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Title: The nutritional phenotype in the age of metabolomics

item ZEISEL, S
item FREAKE, H
item BAUMAN, D
item Bier, Dennis
item Burrin, Douglas - Doug
item GERMAN, J
item KLEIN, S
item MILNER, J
item PELTO, G

Submitted to: Journal of Nutrition
Publication Type: Review Article
Publication Acceptance Date: 4/21/2005
Publication Date: 7/1/2005
Citation: Zeisel, S.H., Freake, H.C., Bauman, D., Bier, D.M., Burrin, D.G., German, J.B., Klein, S., Marquis, G.S., Milner, J.A., Pelto, G.H., Rasmussen, K.M. 2005. The nutritional phenotype in the age of metabolomics. Journal of Nutrition. 135:1613-1616.

Interpretive Summary:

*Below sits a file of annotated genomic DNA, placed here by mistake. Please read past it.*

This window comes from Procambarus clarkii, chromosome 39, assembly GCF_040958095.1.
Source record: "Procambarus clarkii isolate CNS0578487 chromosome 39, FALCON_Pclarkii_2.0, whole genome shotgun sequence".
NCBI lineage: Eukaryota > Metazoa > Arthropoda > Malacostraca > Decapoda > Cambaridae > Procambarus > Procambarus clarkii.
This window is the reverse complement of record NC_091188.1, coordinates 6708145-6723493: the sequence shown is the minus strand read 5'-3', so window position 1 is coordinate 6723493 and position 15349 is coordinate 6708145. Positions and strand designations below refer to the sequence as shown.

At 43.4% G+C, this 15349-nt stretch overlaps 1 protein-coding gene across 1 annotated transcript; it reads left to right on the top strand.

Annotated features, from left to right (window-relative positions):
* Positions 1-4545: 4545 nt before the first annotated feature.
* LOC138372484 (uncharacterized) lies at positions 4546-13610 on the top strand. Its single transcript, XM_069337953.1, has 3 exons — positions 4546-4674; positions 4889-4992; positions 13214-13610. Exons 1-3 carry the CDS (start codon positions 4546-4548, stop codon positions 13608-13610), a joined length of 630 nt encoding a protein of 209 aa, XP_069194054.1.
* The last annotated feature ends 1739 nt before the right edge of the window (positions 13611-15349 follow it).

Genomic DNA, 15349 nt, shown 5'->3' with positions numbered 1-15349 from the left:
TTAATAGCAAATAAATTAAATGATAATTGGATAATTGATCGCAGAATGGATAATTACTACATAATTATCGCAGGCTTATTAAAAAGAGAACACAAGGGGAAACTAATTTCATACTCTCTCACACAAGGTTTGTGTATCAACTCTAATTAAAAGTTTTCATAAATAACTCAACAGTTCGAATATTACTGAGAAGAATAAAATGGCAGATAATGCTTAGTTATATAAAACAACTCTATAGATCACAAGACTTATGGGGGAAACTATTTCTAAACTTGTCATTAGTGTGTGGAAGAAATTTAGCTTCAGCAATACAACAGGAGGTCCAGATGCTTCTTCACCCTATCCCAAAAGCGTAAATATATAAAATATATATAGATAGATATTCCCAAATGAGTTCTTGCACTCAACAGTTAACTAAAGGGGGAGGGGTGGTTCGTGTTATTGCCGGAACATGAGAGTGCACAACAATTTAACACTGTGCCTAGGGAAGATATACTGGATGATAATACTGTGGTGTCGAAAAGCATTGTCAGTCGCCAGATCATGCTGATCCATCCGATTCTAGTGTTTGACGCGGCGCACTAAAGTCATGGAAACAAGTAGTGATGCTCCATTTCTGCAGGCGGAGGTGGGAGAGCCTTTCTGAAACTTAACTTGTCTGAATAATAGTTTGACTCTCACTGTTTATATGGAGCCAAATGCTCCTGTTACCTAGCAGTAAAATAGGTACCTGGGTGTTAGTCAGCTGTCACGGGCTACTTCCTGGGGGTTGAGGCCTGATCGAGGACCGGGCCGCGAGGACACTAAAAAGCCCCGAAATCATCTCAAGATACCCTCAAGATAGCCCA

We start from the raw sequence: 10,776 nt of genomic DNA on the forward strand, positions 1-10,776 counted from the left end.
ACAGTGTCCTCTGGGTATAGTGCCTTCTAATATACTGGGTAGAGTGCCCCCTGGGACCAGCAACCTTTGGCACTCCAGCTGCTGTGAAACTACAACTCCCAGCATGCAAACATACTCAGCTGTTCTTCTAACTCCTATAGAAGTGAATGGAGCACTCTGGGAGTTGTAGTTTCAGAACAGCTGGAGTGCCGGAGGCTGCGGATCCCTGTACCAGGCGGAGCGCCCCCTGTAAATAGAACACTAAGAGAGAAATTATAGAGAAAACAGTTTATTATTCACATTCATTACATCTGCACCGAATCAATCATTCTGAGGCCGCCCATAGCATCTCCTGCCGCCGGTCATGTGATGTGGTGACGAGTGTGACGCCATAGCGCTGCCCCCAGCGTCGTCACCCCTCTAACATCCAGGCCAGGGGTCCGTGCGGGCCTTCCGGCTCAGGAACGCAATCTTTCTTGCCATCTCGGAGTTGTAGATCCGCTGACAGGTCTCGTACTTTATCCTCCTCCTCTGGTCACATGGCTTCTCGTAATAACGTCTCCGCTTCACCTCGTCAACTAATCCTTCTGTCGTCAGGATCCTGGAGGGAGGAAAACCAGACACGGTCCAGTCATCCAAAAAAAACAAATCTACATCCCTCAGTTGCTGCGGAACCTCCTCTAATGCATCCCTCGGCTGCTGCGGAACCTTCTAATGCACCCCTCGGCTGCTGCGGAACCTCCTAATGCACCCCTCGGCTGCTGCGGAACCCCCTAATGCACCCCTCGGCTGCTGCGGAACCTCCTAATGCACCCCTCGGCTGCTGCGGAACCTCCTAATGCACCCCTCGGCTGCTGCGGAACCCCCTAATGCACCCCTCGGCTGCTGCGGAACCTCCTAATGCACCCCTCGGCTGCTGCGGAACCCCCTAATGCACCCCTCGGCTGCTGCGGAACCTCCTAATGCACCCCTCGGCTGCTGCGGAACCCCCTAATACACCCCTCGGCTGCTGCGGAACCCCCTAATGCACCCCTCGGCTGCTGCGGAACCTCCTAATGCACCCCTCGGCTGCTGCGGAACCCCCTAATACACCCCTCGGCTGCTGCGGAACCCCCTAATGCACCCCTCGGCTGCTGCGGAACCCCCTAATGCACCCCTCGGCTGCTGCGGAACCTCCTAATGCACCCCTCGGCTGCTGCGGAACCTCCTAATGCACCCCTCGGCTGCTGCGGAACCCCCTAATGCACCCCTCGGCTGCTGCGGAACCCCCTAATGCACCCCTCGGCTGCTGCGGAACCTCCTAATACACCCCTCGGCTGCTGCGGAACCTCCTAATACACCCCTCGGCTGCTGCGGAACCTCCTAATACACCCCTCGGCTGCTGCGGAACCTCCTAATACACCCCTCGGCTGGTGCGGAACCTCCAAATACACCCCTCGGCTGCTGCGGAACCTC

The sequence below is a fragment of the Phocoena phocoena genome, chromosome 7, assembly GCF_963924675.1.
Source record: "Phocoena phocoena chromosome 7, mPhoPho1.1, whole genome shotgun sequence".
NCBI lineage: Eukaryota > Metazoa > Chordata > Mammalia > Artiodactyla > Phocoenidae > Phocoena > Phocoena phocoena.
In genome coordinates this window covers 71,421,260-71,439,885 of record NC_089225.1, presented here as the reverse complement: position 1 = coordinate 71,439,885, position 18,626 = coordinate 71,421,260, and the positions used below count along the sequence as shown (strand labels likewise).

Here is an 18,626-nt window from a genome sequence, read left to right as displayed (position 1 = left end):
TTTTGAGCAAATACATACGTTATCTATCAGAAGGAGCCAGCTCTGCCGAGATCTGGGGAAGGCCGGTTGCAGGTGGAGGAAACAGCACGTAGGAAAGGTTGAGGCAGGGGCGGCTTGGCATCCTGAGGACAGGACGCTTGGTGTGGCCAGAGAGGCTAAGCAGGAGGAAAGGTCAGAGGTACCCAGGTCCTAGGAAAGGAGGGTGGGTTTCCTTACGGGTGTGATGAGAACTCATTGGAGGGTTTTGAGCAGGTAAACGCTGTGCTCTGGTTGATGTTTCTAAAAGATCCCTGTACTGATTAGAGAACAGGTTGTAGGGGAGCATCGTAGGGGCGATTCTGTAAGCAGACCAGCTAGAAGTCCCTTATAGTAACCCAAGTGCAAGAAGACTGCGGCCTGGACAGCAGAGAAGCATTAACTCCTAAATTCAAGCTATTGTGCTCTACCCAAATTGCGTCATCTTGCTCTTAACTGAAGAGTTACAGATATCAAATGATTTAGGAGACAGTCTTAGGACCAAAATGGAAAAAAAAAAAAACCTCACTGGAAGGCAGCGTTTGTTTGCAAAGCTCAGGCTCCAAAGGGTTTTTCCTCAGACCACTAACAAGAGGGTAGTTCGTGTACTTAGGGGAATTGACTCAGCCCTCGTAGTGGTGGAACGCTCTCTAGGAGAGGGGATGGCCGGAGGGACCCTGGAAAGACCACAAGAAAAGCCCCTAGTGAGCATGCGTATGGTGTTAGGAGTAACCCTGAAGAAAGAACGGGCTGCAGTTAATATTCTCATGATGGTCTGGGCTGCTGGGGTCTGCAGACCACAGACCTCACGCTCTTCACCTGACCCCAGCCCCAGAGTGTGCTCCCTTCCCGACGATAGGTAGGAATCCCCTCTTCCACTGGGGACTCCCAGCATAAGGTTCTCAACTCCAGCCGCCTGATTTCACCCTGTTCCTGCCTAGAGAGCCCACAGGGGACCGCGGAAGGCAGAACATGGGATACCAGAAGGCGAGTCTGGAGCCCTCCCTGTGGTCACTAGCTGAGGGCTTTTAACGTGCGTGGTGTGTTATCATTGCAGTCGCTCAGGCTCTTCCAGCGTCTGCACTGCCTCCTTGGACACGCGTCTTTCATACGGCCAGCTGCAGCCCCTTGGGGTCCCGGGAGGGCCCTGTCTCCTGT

Technical Abstract: The concept of the nutritional phenotype is proposed as a defined and integrated set of genetic, proteomic, metabolomic, functional, and behavioral factors that, when measured, form the basis for assessment of human nutritional status. The nutritional phenotype integrates the effects of diet on disease/wellness and is the quantitative indication of the paths by which genes and environment exert their effects on health. Advances in technology and in fundamental biological knowledge make it possible to define and measure the nutritional phenotype accurately in a cross section of individuals with various states of health and disease. This growing base of data and knowledge could serve as a resource for all scientific disciplines involved in human health. Nutritional sciences should be a prime mover in making key decisions that include: what environmental inputs (in addition to diet) are needed; what genes/proteins/metabolites should be measured; what end-point phenotypes should be included; and what informatics tools are available to ask nutritionally relevant questions. Nutrition should be the major discipline establishing how the elements of the nutritional phenotype vary as a function of diet. Nutritional sciences should also be instrumental in linking the elements that are responsive to diet with the functional outcomes in organisms that derive from them. As the first step in this initiative, a prioritized list of genomic, proteomic, and metabolomic as well as functional and behavioral measures that define a practically useful subset of the nutritional phenotype for use in clinical and epidemiological investigations must be developed. From this list, analytic platforms must then be identified that are capable of delivering highly quantitative data on these endpoints. This conceptualization of a nutritional phenotype provides a concrete form and substance to the recognized future of nutritional sciences as a field addressing diet, integrated metabolism, and health.